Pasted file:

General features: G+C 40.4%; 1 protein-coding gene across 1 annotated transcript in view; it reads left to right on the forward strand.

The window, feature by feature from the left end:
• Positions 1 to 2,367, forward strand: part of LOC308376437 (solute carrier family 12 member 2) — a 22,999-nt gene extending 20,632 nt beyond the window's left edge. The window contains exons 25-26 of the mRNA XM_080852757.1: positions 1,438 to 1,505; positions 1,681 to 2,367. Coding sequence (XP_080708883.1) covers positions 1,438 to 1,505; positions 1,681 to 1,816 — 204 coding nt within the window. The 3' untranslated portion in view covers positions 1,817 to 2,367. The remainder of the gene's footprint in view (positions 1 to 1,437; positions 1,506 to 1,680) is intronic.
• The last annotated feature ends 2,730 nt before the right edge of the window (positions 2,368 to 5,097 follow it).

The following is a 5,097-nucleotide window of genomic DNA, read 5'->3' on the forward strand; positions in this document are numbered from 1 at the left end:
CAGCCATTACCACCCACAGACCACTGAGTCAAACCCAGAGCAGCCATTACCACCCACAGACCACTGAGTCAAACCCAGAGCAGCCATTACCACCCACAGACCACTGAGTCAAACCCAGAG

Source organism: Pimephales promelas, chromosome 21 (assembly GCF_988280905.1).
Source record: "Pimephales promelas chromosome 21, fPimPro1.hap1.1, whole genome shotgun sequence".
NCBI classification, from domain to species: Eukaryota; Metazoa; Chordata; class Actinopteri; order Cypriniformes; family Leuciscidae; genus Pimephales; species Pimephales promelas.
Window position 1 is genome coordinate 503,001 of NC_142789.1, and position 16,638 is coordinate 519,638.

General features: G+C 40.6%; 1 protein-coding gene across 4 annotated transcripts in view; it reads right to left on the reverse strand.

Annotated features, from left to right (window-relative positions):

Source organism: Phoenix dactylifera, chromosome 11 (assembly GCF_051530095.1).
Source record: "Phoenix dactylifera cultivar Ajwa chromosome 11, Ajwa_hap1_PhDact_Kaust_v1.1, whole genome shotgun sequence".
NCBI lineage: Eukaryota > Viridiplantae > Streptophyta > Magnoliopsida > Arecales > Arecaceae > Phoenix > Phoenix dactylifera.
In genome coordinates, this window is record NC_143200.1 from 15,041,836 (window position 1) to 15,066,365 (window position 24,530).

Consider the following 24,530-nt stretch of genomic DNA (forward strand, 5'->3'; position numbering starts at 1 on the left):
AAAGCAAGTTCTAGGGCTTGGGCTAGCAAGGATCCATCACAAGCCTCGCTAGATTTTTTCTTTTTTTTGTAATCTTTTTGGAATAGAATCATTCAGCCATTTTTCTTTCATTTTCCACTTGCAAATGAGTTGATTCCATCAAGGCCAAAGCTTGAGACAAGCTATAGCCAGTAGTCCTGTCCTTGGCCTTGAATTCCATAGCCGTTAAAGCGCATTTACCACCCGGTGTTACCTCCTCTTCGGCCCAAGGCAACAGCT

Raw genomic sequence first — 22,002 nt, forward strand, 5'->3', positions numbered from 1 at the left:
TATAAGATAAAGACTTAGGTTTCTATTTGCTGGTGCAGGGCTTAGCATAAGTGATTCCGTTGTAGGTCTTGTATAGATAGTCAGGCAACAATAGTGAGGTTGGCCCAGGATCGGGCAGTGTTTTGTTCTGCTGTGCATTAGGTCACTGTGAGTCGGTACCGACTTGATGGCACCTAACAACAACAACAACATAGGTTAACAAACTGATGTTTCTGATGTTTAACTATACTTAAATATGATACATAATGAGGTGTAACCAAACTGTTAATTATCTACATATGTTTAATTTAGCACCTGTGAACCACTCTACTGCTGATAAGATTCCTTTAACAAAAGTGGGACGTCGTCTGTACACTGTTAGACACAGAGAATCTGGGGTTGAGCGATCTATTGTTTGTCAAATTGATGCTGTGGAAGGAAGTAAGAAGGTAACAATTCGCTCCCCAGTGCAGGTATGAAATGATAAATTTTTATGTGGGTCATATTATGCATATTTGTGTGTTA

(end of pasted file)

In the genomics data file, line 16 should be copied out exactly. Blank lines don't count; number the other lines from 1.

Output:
In genome coordinates, this window is record NC_143200.1 from 15,041,836 (window position 1) to 15,066,365 (window position 24,530).